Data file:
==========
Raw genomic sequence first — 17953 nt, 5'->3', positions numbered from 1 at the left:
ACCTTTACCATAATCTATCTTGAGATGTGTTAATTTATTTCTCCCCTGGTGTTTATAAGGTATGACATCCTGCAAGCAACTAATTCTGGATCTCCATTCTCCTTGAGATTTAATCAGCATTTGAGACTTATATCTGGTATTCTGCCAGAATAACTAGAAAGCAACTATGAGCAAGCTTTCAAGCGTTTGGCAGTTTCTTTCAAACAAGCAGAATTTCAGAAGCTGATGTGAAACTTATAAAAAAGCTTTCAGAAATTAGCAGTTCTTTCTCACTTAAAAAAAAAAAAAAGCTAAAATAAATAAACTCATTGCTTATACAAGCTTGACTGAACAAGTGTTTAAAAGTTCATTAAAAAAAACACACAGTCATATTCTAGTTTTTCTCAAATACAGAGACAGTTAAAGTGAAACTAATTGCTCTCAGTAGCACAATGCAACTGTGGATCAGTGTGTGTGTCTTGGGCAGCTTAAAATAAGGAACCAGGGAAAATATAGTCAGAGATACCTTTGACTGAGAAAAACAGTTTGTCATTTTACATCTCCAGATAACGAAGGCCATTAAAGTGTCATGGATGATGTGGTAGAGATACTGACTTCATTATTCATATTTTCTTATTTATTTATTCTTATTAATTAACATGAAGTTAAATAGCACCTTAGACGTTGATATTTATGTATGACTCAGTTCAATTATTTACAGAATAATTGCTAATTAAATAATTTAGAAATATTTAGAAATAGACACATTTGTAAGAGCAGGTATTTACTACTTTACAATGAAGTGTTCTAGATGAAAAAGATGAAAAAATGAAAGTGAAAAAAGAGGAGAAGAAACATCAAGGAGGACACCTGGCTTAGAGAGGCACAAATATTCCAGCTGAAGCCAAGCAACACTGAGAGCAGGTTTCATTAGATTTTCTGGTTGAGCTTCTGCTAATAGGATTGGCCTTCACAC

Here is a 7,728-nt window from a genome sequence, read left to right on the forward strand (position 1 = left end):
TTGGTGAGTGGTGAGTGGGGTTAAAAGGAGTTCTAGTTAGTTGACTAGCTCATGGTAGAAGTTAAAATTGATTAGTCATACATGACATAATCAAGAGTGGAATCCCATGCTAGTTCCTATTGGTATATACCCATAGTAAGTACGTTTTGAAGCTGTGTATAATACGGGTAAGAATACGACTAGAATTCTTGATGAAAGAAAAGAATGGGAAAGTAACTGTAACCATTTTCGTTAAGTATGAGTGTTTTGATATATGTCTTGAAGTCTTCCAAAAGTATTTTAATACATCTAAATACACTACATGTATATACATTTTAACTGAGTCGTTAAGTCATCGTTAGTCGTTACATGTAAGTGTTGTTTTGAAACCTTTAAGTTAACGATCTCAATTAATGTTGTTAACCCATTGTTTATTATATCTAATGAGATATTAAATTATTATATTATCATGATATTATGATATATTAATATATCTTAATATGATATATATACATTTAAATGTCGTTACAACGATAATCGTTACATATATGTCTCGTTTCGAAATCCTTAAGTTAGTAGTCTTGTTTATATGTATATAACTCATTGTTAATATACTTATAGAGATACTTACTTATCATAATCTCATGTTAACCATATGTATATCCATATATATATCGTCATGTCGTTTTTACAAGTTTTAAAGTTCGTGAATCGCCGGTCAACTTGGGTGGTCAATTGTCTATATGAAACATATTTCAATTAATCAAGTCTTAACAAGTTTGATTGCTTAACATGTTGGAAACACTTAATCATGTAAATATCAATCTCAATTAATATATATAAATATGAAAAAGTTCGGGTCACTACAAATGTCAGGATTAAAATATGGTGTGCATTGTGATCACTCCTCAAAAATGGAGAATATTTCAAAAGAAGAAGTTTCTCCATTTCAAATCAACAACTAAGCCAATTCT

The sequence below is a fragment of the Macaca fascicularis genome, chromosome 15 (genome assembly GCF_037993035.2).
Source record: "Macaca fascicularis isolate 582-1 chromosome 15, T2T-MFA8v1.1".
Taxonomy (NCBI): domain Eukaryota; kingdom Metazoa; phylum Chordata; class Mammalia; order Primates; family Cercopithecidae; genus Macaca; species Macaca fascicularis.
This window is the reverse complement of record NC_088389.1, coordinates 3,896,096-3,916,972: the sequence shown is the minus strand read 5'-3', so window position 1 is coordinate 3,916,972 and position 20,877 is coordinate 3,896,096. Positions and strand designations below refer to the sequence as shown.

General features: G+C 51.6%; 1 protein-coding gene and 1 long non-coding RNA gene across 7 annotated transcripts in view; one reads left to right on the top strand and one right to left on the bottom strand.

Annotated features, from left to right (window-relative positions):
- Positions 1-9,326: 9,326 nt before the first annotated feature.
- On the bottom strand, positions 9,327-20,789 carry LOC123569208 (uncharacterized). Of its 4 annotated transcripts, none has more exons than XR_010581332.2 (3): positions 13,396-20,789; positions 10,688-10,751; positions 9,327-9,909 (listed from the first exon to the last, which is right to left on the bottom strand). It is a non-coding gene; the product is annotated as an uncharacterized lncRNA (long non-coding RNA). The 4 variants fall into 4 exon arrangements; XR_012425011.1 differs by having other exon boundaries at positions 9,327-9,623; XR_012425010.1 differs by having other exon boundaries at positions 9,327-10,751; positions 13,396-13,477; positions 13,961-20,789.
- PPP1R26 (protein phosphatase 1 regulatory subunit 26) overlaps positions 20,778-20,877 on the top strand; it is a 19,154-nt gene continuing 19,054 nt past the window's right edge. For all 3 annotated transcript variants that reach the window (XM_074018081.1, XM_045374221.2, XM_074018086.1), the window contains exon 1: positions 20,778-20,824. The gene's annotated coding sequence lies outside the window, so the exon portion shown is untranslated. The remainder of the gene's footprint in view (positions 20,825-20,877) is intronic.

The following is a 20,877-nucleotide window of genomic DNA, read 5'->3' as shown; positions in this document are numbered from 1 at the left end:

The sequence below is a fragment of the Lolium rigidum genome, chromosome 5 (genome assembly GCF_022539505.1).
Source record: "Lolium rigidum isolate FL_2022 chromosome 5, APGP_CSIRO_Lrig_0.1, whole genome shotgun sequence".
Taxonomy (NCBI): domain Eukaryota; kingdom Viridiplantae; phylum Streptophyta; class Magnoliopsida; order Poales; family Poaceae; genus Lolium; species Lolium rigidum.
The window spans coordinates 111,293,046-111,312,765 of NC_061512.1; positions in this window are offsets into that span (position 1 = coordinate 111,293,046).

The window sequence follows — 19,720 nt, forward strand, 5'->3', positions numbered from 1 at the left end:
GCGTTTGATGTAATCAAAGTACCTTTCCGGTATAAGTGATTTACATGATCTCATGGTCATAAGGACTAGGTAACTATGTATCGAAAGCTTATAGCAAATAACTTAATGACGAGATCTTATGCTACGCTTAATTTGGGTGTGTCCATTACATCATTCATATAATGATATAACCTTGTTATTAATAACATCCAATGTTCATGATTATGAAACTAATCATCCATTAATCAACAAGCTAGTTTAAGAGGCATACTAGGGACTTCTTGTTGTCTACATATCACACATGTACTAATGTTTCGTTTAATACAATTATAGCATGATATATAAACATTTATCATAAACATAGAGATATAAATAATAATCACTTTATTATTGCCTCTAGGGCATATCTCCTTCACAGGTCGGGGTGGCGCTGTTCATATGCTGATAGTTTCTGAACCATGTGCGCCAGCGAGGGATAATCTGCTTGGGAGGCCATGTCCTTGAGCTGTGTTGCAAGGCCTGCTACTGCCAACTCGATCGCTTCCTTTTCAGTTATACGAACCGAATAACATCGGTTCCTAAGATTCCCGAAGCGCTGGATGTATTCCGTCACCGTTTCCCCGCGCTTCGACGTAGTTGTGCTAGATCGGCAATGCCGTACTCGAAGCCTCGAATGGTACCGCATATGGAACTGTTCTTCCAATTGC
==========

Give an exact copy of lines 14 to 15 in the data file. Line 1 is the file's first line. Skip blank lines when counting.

The following is a 20,877-nucleotide window of genomic DNA, read 5'->3' as shown; positions in this document are numbered from 1 at the left end:

The sequence below is a fragment of the Lolium rigidum genome, chromosome 5 (genome assembly GCF_022539505.1).